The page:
10 Things I have Learned In My First Two Years As A Small Claims Court Adjudicator

Angela Walker – July 2017

  1. Kindness is key. Kindness to other litigants, kindness to other lawyers, kindness to court staff. The dynamics between parties and lawyers is very visible.
  1. I notice the entire courtroom. It is striking how often body language, hair twirling, moans, groans, or snickers stand out to me. They are very distracting.
  1. Preparation makes the world of difference. Regardless if someone has a lawyer or not, good preparation is key in presenting a strong case.
  1. Patience is critical. As someone who has historically struggled with patience, this job has been the best teacher. Listening and understanding takes incredible focus and patience.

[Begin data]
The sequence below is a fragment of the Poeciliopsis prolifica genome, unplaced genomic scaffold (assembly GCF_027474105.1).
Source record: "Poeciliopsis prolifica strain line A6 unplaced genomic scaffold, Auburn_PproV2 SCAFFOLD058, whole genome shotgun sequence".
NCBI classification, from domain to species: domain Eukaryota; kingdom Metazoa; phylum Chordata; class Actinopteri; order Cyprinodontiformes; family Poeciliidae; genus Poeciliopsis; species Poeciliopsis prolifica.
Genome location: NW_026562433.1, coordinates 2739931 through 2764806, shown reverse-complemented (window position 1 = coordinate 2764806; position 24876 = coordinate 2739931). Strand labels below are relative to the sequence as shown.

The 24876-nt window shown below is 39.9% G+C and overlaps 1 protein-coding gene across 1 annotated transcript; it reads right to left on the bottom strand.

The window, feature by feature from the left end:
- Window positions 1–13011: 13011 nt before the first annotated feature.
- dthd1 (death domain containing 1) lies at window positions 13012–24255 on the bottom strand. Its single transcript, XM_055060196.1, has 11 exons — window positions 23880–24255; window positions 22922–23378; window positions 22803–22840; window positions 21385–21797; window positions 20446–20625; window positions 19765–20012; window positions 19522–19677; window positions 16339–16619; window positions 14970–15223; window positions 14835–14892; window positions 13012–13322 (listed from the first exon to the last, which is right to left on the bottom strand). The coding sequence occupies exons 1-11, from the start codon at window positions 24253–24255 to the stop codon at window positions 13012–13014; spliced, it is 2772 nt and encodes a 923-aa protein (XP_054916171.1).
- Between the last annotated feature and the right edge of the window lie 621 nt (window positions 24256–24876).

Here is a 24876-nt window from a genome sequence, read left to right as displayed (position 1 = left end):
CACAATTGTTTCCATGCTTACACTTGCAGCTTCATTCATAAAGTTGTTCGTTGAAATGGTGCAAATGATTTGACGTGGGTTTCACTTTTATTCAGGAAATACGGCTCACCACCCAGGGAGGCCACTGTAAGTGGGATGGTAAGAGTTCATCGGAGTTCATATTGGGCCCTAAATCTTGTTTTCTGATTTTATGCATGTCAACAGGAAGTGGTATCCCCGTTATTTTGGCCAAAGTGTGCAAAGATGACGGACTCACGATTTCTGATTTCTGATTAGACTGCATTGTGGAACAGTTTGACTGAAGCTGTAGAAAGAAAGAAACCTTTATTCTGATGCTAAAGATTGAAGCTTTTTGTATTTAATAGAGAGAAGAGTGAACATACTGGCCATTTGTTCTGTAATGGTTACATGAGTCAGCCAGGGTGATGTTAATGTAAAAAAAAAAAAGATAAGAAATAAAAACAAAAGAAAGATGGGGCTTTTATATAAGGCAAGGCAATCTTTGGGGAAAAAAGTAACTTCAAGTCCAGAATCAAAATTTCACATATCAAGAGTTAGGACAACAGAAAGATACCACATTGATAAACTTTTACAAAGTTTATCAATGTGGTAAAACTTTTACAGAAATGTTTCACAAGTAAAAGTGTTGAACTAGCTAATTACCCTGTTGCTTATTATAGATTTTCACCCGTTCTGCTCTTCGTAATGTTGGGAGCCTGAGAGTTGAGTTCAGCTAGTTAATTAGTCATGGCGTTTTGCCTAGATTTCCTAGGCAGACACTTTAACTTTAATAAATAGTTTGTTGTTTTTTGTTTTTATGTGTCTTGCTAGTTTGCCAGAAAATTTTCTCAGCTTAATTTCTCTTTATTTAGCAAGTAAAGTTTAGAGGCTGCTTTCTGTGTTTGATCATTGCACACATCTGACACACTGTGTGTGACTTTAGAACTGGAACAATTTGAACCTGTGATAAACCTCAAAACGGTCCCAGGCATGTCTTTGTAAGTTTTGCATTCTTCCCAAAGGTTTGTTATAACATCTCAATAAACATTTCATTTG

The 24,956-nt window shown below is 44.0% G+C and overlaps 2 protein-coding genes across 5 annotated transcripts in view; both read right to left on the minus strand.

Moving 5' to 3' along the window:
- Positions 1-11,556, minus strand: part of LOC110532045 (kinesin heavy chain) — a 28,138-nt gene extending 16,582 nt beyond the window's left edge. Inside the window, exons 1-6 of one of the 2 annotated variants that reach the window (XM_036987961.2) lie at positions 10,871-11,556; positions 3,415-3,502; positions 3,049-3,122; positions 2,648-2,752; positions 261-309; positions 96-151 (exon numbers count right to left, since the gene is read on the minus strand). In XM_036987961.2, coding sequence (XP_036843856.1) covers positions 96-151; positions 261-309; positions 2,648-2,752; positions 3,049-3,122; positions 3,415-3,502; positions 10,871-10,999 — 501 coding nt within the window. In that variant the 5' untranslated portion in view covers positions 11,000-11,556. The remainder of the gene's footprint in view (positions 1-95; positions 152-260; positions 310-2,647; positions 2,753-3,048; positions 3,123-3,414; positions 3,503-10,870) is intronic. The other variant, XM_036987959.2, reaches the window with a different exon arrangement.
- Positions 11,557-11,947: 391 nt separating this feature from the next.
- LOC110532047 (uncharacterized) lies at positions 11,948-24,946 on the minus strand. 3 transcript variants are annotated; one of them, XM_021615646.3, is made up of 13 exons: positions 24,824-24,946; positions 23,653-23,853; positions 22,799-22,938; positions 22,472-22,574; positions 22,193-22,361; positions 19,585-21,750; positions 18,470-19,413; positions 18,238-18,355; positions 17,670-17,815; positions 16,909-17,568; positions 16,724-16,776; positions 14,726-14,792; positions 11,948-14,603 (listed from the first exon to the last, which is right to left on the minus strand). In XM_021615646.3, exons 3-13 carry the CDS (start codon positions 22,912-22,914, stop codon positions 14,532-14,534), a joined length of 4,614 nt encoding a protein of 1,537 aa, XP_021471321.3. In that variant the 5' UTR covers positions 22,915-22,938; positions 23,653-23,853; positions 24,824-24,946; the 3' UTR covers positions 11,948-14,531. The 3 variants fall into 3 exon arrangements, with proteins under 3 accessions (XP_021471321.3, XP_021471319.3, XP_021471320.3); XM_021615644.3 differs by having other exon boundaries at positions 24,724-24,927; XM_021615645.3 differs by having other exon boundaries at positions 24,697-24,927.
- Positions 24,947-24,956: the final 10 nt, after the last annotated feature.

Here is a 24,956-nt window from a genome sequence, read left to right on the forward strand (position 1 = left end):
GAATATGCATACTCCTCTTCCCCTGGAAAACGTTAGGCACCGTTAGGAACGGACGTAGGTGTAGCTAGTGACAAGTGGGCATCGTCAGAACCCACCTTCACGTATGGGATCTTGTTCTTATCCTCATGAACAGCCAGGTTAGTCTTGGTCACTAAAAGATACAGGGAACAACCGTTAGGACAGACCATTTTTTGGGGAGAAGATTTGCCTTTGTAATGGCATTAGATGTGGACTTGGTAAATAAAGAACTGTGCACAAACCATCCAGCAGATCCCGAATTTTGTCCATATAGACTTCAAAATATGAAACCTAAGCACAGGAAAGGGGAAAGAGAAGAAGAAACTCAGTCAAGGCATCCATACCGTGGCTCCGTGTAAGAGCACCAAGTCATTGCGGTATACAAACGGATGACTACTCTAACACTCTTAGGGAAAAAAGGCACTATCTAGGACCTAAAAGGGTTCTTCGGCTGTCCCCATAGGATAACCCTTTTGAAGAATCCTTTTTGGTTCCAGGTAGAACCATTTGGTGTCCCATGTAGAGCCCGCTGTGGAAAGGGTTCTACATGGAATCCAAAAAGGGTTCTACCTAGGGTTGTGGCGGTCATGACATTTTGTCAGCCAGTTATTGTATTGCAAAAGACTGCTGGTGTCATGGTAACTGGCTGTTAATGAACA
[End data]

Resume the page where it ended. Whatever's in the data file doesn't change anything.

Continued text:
1. Show me the way. I used to think advocacy required something more dramatic. But as I sit and listen to evidence, what I am most interested in is how these facts apply to the law so that I can reach a decision.
  1. Our court staff, from clerks to sheriffs are unbelievably helpful and dedicated.
  1. Assume I will read everything but don’t assume I have read everything. I do my best to read everything in the files prior to starting a session but this is not always possible because of circumstance.
  1. Memory is imperfect. While I understood this before from my legal practice, I see it more clearly in this work. Two individuals can experience the exact same event and have an entirely different recollection in speaking their truth.
  1. Lawyers are incredibly helpful. I have had the privilege of hearing a number of lawyers present cases on behalf of their clients and I am consistently reminded of the importance of legal work.
  1. The court houses in Annapolis Royal and Digby are magical. If you ever have the chance to check them out, you should!


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